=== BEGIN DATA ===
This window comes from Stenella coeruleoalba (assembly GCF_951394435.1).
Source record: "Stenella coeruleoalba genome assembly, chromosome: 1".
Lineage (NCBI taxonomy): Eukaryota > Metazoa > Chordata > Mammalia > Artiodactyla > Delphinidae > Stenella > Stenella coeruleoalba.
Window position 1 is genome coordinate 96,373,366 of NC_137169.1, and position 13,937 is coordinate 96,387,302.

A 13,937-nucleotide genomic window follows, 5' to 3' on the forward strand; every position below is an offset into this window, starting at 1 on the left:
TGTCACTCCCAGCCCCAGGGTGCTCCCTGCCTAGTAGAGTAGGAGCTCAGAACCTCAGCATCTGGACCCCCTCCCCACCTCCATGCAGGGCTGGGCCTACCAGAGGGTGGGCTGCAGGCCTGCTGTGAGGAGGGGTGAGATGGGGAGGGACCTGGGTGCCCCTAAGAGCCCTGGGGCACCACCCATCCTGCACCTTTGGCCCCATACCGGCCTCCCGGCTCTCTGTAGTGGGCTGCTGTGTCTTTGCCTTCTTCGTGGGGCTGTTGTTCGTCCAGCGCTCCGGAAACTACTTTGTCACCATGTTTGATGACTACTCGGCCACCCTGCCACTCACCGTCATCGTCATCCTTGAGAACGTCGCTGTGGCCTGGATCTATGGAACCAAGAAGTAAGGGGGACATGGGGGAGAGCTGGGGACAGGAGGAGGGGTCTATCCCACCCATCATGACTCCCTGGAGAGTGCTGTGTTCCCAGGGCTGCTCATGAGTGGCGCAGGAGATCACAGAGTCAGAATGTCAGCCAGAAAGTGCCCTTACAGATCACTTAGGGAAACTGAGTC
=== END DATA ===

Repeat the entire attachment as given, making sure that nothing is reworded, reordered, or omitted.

This window comes from Stenella coeruleoalba (assembly GCF_951394435.1).
Source record: "Stenella coeruleoalba genome assembly, chromosome: 1".
Lineage (NCBI taxonomy): Eukaryota > Metazoa > Chordata > Mammalia > Artiodactyla > Delphinidae > Stenella > Stenella coeruleoalba.
Window position 1 is genome coordinate 96,373,366 of NC_137169.1, and position 13,937 is coordinate 96,387,302.

A 13,937-nucleotide genomic window follows, 5' to 3' on the forward strand; every position below is an offset into this window, starting at 1 on the left:
TGTCACTCCCAGCCCCAGGGTGCTCCCTGCCTAGTAGAGTAGGAGCTCAGAACCTCAGCATCTGGACCCCCTCCCCACCTCCATGCAGGGCTGGGCCTACCAGAGGGTGGGCTGCAGGCCTGCTGTGAGGAGGGGTGAGATGGGGAGGGACCTGGGTGCCCCTAAGAGCCCTGGGGCACCACCCATCCTGCACCTTTGGCCCCATACCGGCCTCCCGGCTCTCTGTAGTGGGCTGCTGTGTCTTTGCCTTCTTCGTGGGGCTGTTGTTCGTCCAGCGCTCCGGAAACTACTTTGTCACCATGTTTGATGACTACTCGGCCACCCTGCCACTCACCGTCATCGTCATCCTTGAGAACGTCGCTGTGGCCTGGATCTATGGAACCAAGAAGTAAGGGGGACATGGGGGAGAGCTGGGGACAGGAGGAGGGGTCTATCCCACCCATCATGACTCCCTGGAGAGTGCTGTGTTCCCAGGGCTGCTCATGAGTGGCGCAGGAGATCACAGAGTCAGAATGTCAGCCAGAAAGTGCCCTTACAGATCACTTAGGGAAACTGAGTC